Academic literature extensively documents gender disparities in the medical profession with regard to salary, promotion, and government funded research. However, gender differences in the value of financial ties to industry have not been adequately studied despite industry’s increasing contribution to income and research funding to physicians in the U.S.
Methods & Findings
We analyzed publicly reported financial relationships among 747,603 physicians and 432 pharmaceutical, device and biomaterials companies. Demographic and payment information were analyzed using hierarchical regression models to determine if statistically significant gender differences exist in physician-industry interactions regarding financial ties, controlling for key covariates. In 2011, 432 biomedical companies made an excess of $17,991,000 in payments to 220,908 physicians. Of these physicians, 75.1% were male. Female physicians, on average, received fewer total dollars (-$3,598.63, p<0.001) per person than men. Additionally, female physicians received significantly lower amounts for meals (-$41.80, p<0.001), education (-$1,893.14, p<0.001), speaker fees (-$2,898.44, p<0.001), and sponsored research (-$15,049.62, p=0.05). For total dollars, an interaction between gender and institutional reputation was statistically significant, implying that the differences between women and men differed based on industry’s preference for an institution, with larger differences at higher reputation institutions.
Female physicians receive significantly lower compensation for similarly described activities than their male counterparts after controlling for key covariates. As regulations lead to increased transparency regarding these relationships, efforts to standardize compensation should be considered to promote equitable opportunities for all physicians.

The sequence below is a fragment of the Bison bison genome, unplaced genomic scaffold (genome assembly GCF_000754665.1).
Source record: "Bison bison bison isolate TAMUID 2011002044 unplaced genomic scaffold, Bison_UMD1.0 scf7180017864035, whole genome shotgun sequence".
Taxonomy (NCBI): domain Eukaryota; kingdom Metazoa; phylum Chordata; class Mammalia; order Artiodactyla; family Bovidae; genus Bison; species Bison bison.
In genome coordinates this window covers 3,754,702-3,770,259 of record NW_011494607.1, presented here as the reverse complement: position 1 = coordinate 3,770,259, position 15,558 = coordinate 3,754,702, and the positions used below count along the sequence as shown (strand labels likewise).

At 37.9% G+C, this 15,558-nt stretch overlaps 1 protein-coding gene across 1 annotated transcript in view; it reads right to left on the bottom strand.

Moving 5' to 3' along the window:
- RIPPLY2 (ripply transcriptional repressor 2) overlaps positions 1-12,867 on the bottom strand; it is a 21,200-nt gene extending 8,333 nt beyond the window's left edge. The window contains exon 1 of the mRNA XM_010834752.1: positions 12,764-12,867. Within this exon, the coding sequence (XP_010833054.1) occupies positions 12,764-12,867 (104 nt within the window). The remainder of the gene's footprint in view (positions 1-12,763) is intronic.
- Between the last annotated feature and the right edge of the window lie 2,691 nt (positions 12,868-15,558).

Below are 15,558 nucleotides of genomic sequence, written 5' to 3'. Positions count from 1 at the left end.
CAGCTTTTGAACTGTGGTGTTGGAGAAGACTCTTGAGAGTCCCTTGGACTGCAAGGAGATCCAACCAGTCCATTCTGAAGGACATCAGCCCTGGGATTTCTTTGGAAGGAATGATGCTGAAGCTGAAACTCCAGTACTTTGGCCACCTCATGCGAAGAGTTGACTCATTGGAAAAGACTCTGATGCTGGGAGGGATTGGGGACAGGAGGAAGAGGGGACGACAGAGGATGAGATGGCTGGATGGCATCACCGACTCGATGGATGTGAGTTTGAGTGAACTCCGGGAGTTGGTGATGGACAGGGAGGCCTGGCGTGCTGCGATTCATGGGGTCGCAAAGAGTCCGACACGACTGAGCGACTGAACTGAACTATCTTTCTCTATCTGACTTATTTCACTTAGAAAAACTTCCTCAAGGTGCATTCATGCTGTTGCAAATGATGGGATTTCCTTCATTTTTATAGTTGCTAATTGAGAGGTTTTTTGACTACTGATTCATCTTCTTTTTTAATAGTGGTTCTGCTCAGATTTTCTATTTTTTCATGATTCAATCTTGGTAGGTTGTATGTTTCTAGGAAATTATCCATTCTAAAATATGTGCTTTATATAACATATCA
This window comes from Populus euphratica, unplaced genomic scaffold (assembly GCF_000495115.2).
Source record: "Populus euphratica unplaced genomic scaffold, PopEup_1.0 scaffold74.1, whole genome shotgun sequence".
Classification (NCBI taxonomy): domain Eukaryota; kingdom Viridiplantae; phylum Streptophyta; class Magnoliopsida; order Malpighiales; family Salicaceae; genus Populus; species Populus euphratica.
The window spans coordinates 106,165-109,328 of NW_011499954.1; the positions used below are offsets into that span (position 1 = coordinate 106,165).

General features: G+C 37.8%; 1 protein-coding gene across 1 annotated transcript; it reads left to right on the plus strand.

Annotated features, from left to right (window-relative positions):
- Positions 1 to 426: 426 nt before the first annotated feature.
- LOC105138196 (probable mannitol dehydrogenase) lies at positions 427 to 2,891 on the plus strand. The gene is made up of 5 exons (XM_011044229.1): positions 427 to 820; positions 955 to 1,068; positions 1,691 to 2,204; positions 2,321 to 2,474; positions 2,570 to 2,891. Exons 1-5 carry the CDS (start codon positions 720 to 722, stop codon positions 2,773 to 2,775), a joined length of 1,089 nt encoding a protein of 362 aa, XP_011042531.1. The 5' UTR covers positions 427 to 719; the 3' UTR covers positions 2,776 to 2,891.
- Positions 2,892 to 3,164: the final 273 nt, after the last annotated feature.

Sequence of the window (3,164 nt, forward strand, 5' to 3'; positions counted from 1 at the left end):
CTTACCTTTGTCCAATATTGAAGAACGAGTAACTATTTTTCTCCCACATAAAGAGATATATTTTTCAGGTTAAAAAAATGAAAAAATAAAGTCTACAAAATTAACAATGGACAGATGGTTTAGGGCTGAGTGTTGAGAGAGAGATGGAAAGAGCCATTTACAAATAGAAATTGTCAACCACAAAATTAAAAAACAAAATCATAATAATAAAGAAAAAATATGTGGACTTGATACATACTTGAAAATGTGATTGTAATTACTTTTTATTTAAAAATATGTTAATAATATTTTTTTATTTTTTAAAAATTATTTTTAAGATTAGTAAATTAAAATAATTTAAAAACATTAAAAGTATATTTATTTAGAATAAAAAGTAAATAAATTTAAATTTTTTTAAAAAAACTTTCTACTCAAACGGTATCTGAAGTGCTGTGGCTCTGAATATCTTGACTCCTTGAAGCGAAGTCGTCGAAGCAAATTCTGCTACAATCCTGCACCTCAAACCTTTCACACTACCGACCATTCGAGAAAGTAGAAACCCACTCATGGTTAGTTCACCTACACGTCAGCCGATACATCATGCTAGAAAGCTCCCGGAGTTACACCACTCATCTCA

Citation: Rose SL, Sanghani RM, Schmidt C, Karafa MT, Kodish E, Chisolm GM (2015) Gender Differences in Physicians’ Financial Ties to Industry: A Study of National Disclosure Data. PLoS ONE 10(6): e0129197. https://doi.org/10.1371/journal.pone.0129197
Academic Editor: Takeru Abe, Yokohama City University, JAPAN
Received: November 11, 2014; Accepted: May 7, 2015; Published: June 11, 2015
Copyright: © 2015 Rose et al. This is an open access article distributed under the terms of the Creative Commons Attribution License, which permits unrestricted use, distribution, and reproduction in any medium, provided the original author and source are credited
Data Availability: All relevant data is available via Figshare (http://dx.doi.org/10.6084/m9.figshare.1420577).
Funding: This study was generously funded by the Edmond J. Safra Center for Ethics at Harvard University, the Clinical and Translational Science Collaborative of Cleveland, and the National Center for Advancing Translational Sciences (NCATS) component of the National Institutes of Health and NIH road map for Medical Research (KL2TR000440). The contents of this study are solely the responsibility of the authors and do not necessarily represent the official views of the NIH. The funders had no role in study design, data collection and analysis, decision to publish, or preparation of the manuscript.